MH370 may have glided down rather than dived
The Dutch company leading the underwater hunt for Malaysia Airlines jet MH370 has said it could have been looking for the plane in the wrong part of the Indian Ocean for the past two years.
The Boeing 777 airliner disappeared in March 2014 with 239 passengers and crew onboard en route to Beijing from Kuala Lumpur, prompting an exhaustive search of sea bed roughly the size of Greece.
But engineers from the Dutch group Fugro said yesterday that they now believe the plane may have glided down rather than dived in the final moments, meaning they have been scouring the wrong patch of ocean for two years.
That search, which was carried out over 120,000 sq km of the southern Indian Ocean off Western Australia, is expected to end in three months and could be called off after a meeting of officials from Malaysia, China and Australia on Friday.
The three countries agreed in April last year that should the aircraft not be located within the search area, and in the absence of any new credible evidence, the search area would not be extended.
"If it's not there, it means it's somewhere else," Fugro project director Paul Kennedy told Reuters.
So far, nothing has been found, although parts of the plane have been found washed up in east Africa.
Mr Kennedy does not exclude extreme possibilities that could have made the plane impossible to spot in the search zone, but he and his team said that a more likely option is that the plane glided down - meaning it was manned at the end - and made it beyond the area marked out by calculations from satellite images.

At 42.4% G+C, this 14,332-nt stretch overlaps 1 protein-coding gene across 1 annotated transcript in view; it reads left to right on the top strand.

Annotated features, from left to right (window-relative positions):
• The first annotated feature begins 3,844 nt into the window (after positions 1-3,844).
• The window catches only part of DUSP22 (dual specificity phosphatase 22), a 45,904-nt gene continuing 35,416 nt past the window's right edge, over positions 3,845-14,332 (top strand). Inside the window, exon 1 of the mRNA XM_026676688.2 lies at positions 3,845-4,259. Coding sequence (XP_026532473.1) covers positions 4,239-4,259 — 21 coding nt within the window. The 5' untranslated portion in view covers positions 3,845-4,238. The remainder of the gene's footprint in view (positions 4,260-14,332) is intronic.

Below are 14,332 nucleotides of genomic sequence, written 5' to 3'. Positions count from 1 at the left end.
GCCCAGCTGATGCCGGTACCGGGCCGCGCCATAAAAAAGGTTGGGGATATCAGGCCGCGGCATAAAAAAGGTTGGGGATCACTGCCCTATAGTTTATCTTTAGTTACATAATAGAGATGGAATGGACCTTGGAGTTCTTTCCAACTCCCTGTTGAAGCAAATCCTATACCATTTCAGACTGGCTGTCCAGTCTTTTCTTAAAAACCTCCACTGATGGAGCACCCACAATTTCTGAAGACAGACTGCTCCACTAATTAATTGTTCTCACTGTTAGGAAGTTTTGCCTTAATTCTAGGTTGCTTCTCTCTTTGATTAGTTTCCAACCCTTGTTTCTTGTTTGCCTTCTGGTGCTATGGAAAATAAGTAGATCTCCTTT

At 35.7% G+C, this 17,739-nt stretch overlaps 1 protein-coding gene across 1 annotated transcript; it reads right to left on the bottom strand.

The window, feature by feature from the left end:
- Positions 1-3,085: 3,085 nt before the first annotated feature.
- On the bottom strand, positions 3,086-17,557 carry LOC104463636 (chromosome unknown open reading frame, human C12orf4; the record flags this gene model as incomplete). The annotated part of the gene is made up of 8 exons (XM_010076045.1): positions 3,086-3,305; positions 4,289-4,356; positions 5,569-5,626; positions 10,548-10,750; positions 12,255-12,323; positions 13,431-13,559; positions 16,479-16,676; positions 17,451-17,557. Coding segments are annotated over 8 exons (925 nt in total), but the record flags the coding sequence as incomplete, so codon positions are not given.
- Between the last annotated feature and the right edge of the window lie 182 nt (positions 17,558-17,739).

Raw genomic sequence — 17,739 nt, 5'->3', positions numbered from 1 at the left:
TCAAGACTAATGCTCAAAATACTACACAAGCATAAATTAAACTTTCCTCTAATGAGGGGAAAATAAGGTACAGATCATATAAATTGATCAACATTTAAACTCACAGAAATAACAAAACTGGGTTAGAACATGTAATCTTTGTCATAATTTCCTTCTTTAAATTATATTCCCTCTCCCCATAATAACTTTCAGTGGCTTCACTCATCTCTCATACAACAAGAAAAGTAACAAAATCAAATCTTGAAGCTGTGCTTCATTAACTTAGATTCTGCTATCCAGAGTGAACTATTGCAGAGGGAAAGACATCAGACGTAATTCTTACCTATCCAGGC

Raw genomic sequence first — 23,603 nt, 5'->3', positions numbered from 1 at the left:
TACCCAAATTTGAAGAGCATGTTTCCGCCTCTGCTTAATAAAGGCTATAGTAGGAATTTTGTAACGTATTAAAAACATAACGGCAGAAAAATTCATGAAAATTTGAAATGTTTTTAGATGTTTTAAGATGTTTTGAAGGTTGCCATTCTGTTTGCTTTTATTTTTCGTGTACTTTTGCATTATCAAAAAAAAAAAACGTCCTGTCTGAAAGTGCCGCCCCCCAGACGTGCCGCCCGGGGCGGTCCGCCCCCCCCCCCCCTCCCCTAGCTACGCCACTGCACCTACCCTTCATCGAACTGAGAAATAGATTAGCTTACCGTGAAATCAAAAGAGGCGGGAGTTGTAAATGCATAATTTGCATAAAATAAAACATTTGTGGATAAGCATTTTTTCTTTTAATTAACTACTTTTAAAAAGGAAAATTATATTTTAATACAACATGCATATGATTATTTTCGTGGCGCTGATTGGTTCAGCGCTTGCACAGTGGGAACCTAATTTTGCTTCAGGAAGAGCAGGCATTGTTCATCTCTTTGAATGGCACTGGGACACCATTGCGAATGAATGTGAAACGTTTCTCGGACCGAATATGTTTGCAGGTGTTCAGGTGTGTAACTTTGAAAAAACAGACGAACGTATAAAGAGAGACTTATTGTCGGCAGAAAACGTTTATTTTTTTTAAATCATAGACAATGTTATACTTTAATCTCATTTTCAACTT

He said: "If it was manned, it could glide for a long way.
"You could glide it for further than our search area is, so I believe the logical conclusion will be, well, maybe, that is the other scenario."
Doubts that the search teams are looking in the right place will fuel calls for all data to be made publicly available so that academics and rival companies can pursue an "open source" solution - a collaborative public answer to the airline industry's greatest mystery.
Fugro's controlled glide hypothesis is also the first time officials have lent some support to contested theories that someone was in control during the flight's final moments.